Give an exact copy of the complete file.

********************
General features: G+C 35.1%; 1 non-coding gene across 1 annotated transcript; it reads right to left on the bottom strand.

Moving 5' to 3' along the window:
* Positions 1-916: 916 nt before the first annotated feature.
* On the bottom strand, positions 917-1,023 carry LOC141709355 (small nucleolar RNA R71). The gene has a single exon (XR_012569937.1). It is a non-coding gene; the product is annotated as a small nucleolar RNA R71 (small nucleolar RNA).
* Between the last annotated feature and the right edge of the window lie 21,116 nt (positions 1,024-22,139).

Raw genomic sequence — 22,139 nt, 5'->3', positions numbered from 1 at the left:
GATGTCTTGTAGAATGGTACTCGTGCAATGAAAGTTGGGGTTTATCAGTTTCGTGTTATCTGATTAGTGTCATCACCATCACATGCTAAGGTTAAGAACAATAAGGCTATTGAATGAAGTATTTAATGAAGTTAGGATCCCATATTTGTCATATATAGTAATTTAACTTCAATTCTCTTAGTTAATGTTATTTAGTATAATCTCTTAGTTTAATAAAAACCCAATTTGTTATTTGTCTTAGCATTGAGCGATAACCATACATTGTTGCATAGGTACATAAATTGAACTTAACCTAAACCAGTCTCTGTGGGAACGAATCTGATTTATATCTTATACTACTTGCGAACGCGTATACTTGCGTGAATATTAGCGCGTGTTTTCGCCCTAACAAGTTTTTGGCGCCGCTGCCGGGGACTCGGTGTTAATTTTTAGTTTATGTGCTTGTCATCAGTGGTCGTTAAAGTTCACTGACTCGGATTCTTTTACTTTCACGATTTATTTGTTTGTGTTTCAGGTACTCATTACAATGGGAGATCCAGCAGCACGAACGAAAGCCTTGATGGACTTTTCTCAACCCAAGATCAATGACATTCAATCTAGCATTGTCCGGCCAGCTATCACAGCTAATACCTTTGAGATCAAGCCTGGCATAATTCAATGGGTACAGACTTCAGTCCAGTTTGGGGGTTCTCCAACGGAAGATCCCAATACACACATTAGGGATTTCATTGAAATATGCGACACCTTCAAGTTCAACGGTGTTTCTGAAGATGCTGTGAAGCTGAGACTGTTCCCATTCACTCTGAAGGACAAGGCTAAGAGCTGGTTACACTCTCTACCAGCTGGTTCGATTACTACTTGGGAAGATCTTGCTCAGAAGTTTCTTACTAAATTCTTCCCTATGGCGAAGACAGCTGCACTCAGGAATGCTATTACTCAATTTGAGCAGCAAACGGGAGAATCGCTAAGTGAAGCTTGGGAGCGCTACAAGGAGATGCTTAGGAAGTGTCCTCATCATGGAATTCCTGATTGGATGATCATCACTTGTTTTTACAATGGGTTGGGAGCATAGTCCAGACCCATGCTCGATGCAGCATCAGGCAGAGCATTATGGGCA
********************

General features: G+C 35.1%; 1 non-coding gene across 1 annotated transcript; it reads right to left on the bottom strand.

Moving 5' to 3' along the window:
* Positions 1-916: 916 nt before the first annotated feature.
* On the bottom strand, positions 917-1,023 carry LOC141709355 (small nucleolar RNA R71). The gene has a single exon (XR_012569937.1). It is a non-coding gene; the product is annotated as a small nucleolar RNA R71 (small nucleolar RNA).
* Between the last annotated feature and the right edge of the window lie 21,116 nt (positions 1,024-22,139).

Raw genomic sequence — 22,139 nt, 5'->3', positions numbered from 1 at the left:
GATGTCTTGTAGAATGGTACTCGTGCAATGAAAGTTGGGGTTTATCAGTTTCGTGTTATCTGATTAGTGTCATCACCATCACATGCTAAGGTTAAGAACAATAAGGCTATTGAATGAAGTATTTAATGAAGTTAGGATCCCATATTTGTCATATATAGTAATTTAACTTCAATTCTCTTAGTTAATGTTATTTAGTATAATCTCTTAGTTTAATAAAAACCCAATTTGTTATTTGTCTTAGCATTGAGCGATAACCATACATTGTTGCATAGGTACATAAATTGAACTTAACCTAAACCAGTCTCTGTGGGAACGAATCTGATTTATATCTTATACTACTTGCGAACGCGTATACTTGCGTGAATATTAGCGCGTGTTTTCGCCCTAACAAGTTTTTGGCGCCGCTGCCGGGGACTCGGTGTTAATTTTTAGTTTATGTGCTTGTCATCAGTGGTCGTTAAAGTTCACTGACTCGGATTCTTTTACTTTCACGATTTATTTGTTTGTGTTTCAGGTACTCATTACAATGGGAGATCCAGCAGCACGAACGAAAGCCTTGATGGACTTTTCTCAACCCAAGATCAATGACATTCAATCTAGCATTGTCCGGCCAGCTATCACAGCTAATACCTTTGAGATCAAGCCTGGCATAATTCAATGGGTACAGACTTCAGTCCAGTTTGGGGGTTCTCCAACGGAAGATCCCAATACACACATTAGGGATTTCATTGAAATATGCGACACCTTCAAGTTCAACGGTGTTTCTGAAGATGCTGTGAAGCTGAGACTGTTCCCATTCACTCTGAAGGACAAGGCTAAGAGCTGGTTACACTCTCTACCAGCTGGTTCGATTACTACTTGGGAAGATCTTGCTCAGAAGTTTCTTACTAAATTCTTCCCTATGGCGAAGACAGCTGCACTCAGGAATGCTATTACTCAATTTGAGCAGCAAACGGGAGAATCGCTAAGTGAAGCTTGGGAGCGCTACAAGGAGATGCTTAGGAAGTGTCCTCATCATGGAATTCCTGATTGGATGATCATCACTTGTTTTTACAATGGGTTGGGAGCATAGTCCAGACCCATGCTCGATGCAGCATCAGGCAGAGCATTATGGGCA